SUDBURY, ON (Sept. 29, 2016) – The Laurentian University School of Architecture will now be known as the McEwen School of Architecture, in recognition of a significant investment by Rob and Cheryl McEwen. A blue and gold banner bearing the McEwen name was unfurled outside the School in downtown Sudbury today, as the McEwens announced a $10 million gift. Four million dollars will be used to complete the School’s $45 million state-of-the-art facility. The remaining $6 million will enhance the student experience and maximize their capacity to become agents of change for architecture globally.

“Investing in Laurentian’s School of Architecture is a thrilling and proud moment for us. This School’s focus on green and sustainable design, rooted in northern landscapes and community, is creating unique opportunities for the next generation of architects,” said Rob McEwen. “We are already seeing the impact the School has had on northern communities in its first three years, and we look forward to the innovation and excellence in design these young leaders will achieve in years to come.”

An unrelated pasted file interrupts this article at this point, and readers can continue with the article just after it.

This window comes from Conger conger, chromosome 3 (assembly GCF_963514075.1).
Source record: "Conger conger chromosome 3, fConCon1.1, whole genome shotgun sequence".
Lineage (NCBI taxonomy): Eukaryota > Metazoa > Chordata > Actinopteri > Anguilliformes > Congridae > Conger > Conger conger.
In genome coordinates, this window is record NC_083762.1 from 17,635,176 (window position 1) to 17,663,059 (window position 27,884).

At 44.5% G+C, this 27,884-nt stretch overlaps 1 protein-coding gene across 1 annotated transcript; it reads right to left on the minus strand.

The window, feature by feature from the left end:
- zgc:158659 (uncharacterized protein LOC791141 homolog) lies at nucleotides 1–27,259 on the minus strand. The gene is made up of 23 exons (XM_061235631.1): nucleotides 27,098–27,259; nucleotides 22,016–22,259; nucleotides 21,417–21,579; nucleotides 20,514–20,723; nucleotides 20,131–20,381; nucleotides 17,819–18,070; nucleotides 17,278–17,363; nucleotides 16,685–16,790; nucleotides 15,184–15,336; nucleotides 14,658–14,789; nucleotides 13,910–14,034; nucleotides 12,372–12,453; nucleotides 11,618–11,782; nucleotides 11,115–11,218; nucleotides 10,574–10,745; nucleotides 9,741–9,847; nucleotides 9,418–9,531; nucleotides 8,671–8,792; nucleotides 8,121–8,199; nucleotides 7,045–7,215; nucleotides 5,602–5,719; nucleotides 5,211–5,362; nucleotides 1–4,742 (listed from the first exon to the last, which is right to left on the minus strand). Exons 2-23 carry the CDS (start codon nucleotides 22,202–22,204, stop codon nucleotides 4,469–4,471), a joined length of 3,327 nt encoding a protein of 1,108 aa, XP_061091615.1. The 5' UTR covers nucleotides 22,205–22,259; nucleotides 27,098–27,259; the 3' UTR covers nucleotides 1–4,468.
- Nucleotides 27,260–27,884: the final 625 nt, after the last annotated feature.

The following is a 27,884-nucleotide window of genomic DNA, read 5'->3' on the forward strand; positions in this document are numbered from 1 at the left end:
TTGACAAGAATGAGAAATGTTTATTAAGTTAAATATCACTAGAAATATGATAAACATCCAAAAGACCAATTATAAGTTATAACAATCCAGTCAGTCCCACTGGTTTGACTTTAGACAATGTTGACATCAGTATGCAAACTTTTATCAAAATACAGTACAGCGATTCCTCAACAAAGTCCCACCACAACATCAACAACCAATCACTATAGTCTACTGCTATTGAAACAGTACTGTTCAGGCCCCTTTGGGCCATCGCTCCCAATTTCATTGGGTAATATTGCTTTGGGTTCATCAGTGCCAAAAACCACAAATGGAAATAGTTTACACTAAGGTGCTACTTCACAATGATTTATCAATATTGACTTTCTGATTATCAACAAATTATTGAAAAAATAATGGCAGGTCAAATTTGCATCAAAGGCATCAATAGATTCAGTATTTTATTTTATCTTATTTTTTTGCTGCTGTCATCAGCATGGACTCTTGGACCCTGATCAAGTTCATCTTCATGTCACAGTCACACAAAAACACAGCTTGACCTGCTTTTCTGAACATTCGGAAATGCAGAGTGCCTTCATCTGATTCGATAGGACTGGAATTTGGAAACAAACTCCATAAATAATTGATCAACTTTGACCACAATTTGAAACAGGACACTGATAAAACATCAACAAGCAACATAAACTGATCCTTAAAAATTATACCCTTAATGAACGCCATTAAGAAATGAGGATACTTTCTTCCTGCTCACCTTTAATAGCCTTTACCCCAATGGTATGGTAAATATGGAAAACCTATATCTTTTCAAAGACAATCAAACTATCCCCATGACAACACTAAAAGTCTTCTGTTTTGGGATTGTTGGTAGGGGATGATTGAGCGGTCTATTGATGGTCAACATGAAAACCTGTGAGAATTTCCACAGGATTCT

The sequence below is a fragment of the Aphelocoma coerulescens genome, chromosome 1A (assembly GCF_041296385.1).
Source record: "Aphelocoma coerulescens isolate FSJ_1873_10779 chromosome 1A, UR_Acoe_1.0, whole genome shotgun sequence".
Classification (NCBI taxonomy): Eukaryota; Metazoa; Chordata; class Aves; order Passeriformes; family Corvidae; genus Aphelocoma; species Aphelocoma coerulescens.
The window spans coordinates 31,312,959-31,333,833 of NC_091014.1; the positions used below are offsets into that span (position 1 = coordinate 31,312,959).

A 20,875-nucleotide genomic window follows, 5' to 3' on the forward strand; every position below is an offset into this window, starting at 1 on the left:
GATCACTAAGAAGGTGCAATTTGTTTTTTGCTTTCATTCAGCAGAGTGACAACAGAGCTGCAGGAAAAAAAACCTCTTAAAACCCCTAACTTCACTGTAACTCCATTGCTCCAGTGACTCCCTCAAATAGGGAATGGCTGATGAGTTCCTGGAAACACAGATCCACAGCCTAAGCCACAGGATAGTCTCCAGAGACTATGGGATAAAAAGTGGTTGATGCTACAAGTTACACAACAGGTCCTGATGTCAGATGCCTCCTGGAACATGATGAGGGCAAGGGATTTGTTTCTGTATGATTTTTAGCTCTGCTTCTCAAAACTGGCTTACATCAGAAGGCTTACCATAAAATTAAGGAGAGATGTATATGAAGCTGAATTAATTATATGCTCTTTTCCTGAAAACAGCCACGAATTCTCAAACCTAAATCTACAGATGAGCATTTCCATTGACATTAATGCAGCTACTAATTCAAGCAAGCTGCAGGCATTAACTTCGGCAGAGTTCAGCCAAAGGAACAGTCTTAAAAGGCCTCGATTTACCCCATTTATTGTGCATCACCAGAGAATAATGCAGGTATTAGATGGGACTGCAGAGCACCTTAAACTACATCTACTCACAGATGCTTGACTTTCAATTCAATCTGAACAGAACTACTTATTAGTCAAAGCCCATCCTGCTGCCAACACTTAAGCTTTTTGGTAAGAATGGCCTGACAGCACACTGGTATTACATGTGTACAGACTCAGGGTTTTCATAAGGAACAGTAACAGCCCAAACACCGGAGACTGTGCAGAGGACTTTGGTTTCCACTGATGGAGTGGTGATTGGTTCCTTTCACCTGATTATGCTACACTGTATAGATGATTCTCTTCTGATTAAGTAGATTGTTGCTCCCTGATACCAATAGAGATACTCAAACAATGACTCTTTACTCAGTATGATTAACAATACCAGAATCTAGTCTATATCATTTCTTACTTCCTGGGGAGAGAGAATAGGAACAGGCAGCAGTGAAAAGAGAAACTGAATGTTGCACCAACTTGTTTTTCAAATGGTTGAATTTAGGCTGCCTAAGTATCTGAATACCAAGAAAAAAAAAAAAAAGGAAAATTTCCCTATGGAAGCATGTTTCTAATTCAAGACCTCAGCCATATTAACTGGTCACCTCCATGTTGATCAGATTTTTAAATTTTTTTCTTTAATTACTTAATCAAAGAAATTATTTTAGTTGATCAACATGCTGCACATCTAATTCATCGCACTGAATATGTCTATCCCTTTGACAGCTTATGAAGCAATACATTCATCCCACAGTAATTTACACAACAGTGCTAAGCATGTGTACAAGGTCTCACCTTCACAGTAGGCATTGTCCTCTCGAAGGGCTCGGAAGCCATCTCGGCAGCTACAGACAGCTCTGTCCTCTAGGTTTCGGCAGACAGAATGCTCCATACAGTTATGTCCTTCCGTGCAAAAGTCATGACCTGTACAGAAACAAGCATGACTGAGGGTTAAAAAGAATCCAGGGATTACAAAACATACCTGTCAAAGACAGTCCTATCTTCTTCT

“We are immensely grateful to the McEwen family for this transformative gift,” said Dr. Terrance Galvin, Founding Director of the School of Architecture. Continue Reading →

NEWS RELEASE: Clusters in Ontario – Creating an Ecosystem for Prosperity ( Institute for Competitiveness & Prosperity June 29, 2016)

This is a highly controversial report for the people of northern Ontario as it ignores the vibrant and globally recognized mining cluster in Sudbury, Ontario. In fact, the world’s most important academic on economic clusters – Harvard University’s Michael Porter – in a 1991 report titled Canada At The Crossroads, commissioned by the Government of Canada and the Business Council on National Issues, highlighted Sudbury’s mining cluster! He did not mention the hospitality and tourism cluster in St. Catharines! – Stan Sudol ( Publisher/Editor)